They heard Way of the Dead….

James: Well, they actually approached us about Way of the Dead, but we passed on it. They were pretty early on. They didn’t have the distribution like they do now. Century had all of that, and we were already in talks with Century when they came around. It just never worked out. Obviously later on down the road they did some good things. Lamb of God. They’ve got some great bands on their label. Kylesa. It proves that they attend to music, and they can push a record and do good things with it.

Like The Esoteric.

James: Yeah, exactly. Himsa’s doing really well. They’re pushing that record really well.

Congrats on Samsara. Good record, I think. I have a friend who writes for UM as well. He’s out in California. He actually works with Century Media some, but he was wondering why you guys decided to release only an inlet card as a booklet. Can you get into that at all?

James: The original artwork for the album was supposed to be a digipak. It was not supposed to be a jewel case. It was all set up for a digipak, and at the last minute – well not at the last minute – they never agreed to the digipak. He agreed to do it later, so it might actually come out the way it’s supposed to. I mean, not in the jewel case. The original idea of it being a digipak was it wouldn’t have a booklet, be open, and all these things. It’s just a one-fold object. When he was like, “Oh, we’re gonna jewel case it,” I thought about other ideas about adding on to the artwork that was done. “All right, let’s make a booklet out of this” – I had the material, but ultimately it just wasn’t the idea. If we were gonna cram and throw something together, it’s gonna suck too. Our past few records had been fairly simple also, as far as the packaging, the images are nice and they’re strong. I don’t feel a need to put out a huge eight-panel booklet just to be redundant or anything like that. The cover’s strong, and as far as lyric printing, we’ve gone back and forth. We’d like the lyrics available, but not necessarily in the artwork. I’ve listened to an album for years, and you think you know what the lyrics are but then you hear it and–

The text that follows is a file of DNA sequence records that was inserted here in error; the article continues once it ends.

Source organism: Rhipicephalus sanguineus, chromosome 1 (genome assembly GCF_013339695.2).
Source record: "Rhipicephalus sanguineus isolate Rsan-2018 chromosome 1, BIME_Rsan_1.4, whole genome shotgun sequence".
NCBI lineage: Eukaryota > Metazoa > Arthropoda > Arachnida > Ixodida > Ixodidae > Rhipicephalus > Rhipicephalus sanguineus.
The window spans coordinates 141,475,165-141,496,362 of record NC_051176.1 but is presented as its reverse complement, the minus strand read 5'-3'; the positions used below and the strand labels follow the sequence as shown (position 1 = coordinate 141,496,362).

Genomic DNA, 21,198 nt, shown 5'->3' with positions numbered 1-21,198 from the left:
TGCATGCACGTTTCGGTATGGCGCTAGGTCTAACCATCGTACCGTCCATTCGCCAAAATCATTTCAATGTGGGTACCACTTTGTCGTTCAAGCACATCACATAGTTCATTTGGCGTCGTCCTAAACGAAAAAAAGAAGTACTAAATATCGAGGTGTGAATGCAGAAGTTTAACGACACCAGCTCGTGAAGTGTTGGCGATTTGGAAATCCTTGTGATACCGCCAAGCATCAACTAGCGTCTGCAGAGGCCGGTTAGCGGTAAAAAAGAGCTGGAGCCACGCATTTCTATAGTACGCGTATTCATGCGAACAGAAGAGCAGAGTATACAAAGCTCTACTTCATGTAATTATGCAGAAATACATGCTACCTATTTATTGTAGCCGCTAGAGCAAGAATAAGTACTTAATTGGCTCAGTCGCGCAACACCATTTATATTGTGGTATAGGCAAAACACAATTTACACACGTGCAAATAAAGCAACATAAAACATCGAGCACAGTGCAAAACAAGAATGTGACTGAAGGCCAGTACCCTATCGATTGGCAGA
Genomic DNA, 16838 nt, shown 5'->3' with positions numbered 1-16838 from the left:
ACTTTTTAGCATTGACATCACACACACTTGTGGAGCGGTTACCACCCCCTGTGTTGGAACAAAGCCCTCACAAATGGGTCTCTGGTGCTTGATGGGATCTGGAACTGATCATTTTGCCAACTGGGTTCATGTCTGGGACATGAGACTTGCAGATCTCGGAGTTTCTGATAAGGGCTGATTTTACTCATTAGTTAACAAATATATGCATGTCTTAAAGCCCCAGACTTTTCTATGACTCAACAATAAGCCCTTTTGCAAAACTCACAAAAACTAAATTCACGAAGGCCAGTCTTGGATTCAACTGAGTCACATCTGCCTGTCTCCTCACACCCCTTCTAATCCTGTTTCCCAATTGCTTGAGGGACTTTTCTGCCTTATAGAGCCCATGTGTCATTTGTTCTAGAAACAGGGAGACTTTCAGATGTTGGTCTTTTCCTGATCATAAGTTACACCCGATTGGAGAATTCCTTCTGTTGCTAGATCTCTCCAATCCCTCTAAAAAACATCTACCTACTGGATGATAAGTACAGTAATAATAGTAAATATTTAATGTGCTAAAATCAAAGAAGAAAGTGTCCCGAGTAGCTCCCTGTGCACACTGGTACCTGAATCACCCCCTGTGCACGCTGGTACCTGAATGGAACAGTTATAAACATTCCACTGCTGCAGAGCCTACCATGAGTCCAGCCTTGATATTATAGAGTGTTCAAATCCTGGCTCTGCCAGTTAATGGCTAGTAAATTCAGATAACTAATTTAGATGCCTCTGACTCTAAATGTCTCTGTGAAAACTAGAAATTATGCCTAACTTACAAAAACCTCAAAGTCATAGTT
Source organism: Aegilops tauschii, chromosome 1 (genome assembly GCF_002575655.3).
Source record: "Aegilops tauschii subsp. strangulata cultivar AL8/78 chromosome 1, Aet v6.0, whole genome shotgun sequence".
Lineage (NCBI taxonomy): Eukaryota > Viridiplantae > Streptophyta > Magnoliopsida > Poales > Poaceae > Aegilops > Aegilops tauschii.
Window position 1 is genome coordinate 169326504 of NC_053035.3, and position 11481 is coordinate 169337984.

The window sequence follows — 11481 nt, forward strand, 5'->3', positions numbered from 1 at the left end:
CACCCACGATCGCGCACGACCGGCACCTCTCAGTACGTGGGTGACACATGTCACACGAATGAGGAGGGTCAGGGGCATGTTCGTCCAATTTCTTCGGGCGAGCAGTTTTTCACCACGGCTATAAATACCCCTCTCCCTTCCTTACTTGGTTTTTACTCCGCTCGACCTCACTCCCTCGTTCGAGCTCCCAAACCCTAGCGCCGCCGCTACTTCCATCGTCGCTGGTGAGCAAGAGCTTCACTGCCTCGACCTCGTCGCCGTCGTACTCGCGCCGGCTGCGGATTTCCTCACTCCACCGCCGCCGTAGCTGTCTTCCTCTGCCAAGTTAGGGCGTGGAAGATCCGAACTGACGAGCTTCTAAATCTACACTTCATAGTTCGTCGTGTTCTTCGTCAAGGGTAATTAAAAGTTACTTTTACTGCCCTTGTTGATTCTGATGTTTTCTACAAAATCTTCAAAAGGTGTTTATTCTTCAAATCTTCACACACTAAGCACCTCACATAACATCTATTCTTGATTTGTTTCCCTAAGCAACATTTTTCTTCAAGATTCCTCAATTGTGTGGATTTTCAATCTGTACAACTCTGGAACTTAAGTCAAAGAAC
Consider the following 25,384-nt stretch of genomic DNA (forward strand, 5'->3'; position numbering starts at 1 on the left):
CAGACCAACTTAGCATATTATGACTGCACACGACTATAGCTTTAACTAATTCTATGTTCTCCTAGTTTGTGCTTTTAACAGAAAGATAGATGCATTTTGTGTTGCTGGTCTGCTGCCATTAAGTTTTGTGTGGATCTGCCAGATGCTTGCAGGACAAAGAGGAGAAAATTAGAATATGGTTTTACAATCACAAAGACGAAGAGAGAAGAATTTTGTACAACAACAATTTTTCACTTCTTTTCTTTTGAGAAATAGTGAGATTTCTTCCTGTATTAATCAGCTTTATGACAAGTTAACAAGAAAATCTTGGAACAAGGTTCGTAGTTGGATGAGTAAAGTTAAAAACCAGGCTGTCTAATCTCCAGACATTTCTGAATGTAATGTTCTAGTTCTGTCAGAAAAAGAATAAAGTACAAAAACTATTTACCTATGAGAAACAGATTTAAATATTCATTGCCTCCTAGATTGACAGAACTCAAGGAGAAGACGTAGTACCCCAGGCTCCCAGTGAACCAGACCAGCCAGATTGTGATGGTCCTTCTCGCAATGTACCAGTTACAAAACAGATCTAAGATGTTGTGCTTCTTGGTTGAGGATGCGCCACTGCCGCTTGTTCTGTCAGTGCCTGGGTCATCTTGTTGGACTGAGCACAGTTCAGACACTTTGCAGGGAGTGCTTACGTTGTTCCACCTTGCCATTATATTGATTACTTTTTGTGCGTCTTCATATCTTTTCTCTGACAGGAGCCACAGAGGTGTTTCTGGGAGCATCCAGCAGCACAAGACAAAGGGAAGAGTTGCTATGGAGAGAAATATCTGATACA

James: It’s not spoon-fed. There’s interpretation allowed. It should be simple. I have lots of elaborate ideas, and different paper, and different things, but this is the first record for Prosthetic. Let’s keep it simple. The artwork is fairly minimal, generally. Our first record was the same way, the Century album had only a four-panel that opened up once, and it originally wasn’t gonna have that. Hopefully it [Samsara] will be released on digipak like it should’ve been, and there’s no booklet required.


So what about the issue of downloading music? Do you think it would dissuade someone from buying the record if they knew they were only getting an inlet card?

James: I hope general people who go to buy an album aren’t buying it because of the 4 x 4 inch booklet that comes in it. It’s about the songs and the music. Obviously there’s art and there’s imagery, and all of that has something to do with the music they’re about to hear.